verse 10: that you may approve the things that are excellent, that you may be sincere and without offense till the day of Christ,
initial thought — God, who are we to “approve” anything? You’ve set us a little lower than the angels, and yet we will one day judge them. (Note to self: how does this judging in 1 Corinthians relate to Jesus’ analysis of judgment in Matthew 7? It’s the same root word–why will it be right to judge angels and yet so wrong to pronouce judgment against our brothers? Is it a timing/context thing? Or is it simply that in that day we will finally have perfected love?) You could have just told us, “hey, this is the way things are…accept it” but instead You encourage us to test and discover for ourselves.
Approve here is dokimazō. It carries the same connotation of testing/examining metals. God is the refiner of silver and gold, and Sorge says that we buy from Him gold refined in the fire when we allow Him to test our faith through the fire of trial. Thus, when we approve or test those things which are excellent, we’re functioning in God’s kind of judgment. It is when God places His kind of love in our hearts that we grow in the true knowledge of good and evil (not the counterfeit version Satan offered in the Garden of Eden), and are able to test all things and see what remains in the fire of trial. The things that are excellent (diapherō) withstand the fire of testing.
Interesting to note that this word diaphero is a verb and not an adjective. One of the definitions of the word is, “to bear or carry through any place.” So, Paul is praying that our God kind of love would increase over and above the set limits that we place on it so that we may ascertain what things will carry us through any kind of test or trial that we might face in live (a.k.a–the things that are “excellent”).
It is this “reasoning out,” the manifestation of the gift of God’s great love for us, that keeps us without offense. The more we search out the nature of God, the more we see that His ways are best, even when they would ordinarily offend our natural order.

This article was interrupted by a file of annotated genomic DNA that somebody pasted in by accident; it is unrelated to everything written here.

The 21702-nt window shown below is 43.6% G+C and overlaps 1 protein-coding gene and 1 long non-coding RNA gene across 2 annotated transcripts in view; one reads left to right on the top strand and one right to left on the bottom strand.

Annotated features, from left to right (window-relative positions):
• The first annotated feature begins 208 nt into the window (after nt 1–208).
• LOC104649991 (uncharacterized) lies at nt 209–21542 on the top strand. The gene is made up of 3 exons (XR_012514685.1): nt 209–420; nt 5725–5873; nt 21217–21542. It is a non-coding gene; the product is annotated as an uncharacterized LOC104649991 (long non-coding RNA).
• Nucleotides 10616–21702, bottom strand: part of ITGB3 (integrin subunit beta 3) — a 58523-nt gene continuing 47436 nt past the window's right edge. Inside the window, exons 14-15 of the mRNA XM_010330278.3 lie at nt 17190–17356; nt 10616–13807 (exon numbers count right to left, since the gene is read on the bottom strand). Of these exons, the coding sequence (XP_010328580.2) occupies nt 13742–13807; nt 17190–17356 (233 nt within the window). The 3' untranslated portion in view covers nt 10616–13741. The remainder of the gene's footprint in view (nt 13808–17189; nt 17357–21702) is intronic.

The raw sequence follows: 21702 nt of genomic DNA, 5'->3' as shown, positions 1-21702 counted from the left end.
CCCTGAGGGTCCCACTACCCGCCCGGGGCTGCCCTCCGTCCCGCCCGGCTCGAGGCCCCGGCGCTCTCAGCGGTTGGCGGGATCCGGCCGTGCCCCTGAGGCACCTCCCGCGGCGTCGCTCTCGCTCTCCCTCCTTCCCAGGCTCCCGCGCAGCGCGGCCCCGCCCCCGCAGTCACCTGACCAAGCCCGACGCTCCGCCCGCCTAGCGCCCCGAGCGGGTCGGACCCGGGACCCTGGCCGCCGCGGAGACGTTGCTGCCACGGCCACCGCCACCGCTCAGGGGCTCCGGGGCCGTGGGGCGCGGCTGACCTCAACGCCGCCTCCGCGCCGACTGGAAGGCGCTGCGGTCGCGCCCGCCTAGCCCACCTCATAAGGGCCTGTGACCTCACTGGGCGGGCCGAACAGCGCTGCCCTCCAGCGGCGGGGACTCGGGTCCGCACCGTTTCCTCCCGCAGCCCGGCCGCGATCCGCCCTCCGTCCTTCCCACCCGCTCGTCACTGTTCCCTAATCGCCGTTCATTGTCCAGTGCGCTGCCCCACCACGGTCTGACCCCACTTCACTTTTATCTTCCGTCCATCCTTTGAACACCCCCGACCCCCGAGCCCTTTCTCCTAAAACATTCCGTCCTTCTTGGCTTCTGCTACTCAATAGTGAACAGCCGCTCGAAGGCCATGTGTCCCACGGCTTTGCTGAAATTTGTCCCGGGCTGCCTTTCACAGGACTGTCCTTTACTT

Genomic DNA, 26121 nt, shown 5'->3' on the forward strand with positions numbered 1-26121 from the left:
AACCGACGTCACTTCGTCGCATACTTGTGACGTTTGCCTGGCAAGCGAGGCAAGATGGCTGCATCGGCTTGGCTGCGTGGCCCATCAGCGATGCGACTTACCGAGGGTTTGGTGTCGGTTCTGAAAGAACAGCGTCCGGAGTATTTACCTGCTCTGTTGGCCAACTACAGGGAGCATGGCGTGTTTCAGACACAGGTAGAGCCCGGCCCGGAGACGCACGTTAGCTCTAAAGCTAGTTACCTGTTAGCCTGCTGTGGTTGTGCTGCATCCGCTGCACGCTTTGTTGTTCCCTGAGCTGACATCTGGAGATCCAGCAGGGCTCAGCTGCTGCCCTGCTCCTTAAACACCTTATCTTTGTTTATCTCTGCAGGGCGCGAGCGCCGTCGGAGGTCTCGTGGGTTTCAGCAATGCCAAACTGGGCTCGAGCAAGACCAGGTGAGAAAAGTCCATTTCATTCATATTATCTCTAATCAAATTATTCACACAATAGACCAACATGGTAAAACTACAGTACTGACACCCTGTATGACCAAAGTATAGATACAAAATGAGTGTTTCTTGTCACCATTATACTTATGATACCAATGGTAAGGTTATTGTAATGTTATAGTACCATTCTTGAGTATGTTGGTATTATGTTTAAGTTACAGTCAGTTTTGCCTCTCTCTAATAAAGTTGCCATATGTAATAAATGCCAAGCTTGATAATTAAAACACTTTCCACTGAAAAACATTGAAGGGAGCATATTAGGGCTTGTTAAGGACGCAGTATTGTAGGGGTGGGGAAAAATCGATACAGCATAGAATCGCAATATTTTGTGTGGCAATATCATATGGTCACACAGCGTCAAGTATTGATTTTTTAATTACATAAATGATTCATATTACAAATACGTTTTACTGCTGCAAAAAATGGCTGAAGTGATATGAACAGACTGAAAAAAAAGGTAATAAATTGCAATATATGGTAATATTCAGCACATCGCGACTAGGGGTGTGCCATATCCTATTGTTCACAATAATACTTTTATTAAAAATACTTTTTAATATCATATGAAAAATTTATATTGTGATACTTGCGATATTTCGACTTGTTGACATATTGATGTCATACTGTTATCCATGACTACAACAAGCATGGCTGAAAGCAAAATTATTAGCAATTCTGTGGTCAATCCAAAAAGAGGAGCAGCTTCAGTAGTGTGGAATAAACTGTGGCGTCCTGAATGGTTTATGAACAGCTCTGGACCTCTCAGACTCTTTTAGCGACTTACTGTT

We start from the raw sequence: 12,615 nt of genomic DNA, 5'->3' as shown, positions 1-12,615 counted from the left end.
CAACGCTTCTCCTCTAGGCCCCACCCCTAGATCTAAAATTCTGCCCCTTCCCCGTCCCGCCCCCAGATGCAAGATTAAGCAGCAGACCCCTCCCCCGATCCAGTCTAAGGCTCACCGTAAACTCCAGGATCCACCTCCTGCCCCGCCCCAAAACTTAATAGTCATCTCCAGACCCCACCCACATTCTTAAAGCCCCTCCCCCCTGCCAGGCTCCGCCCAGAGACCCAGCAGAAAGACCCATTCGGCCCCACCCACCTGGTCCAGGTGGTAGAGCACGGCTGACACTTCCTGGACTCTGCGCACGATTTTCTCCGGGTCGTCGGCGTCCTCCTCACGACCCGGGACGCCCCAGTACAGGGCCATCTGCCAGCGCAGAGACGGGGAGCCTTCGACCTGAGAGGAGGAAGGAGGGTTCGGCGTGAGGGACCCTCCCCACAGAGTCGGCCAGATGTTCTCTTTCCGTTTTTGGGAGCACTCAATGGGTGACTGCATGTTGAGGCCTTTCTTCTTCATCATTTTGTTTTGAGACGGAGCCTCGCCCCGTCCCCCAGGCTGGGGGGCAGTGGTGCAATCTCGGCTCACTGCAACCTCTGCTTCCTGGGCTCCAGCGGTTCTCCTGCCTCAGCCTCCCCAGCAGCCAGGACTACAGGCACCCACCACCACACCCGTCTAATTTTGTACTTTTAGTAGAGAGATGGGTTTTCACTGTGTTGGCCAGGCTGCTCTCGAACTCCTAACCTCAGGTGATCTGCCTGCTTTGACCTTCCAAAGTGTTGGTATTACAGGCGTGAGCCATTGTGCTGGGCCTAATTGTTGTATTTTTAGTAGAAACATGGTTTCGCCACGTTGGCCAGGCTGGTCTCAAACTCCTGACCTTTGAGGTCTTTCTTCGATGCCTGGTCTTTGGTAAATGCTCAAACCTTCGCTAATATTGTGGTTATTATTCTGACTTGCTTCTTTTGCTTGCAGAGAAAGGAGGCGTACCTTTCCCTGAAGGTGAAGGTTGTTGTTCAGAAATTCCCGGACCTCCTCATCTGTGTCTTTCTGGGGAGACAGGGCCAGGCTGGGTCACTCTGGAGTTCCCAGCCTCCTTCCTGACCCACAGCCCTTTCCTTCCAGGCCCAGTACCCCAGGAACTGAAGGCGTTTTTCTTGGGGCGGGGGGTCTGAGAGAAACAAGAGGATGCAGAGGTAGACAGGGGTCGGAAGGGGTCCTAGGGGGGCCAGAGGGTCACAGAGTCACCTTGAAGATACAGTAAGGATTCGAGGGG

Sincere here is the word, eilikrinēs, which means “found pure when unfolded and examined by the sun’s light.” This makes me think of clean, bleached clothes hanging out to dry in the back yard on a summer day. The natural light of the sun makes any discoloration or stain appear that much more glaring than that which hides in the shadows inside.
In the same way, Paul (inspired by the Holy Spirit–so, in reality, God) wants us to be transparently pure in our motives. We don’t come to God with lip-service saying, “yes I trust You” and really lapsing into unbelief. God hates it when we obey Him out of habit and tradition, professing to honor Him but living far from relationship in our hearts. When we approach Him, we must approach Him with clear motives, sincere in our devotion to Him and towards each other, and without offense (aproskopos: having nothing to strike against, not causing to stumble; without offense, not troubled by a consciousness of sin).
We stumble into offense and unbelief when we selfishly focus on ourselves and not the light of the Son of God. Often, the root of my offenses is that God didn’t do things the way I wanted Him to. It’s relatively easy to admit that I have an offense or bitterness against my brother or sister. It’s much harder to admit that I’m angry with God for letting things take place the way they did.
When we look to Him (through studying His Word and communing with Holy Spirit), we see clearly and know what steps to take because His Word lights our way. He gives us the gift of being able to discern those things that keep us committed to Him so that we don’t develop shadows in our profession of faith in Him. We only use this gift when we apply ourselves to study what He’s given us.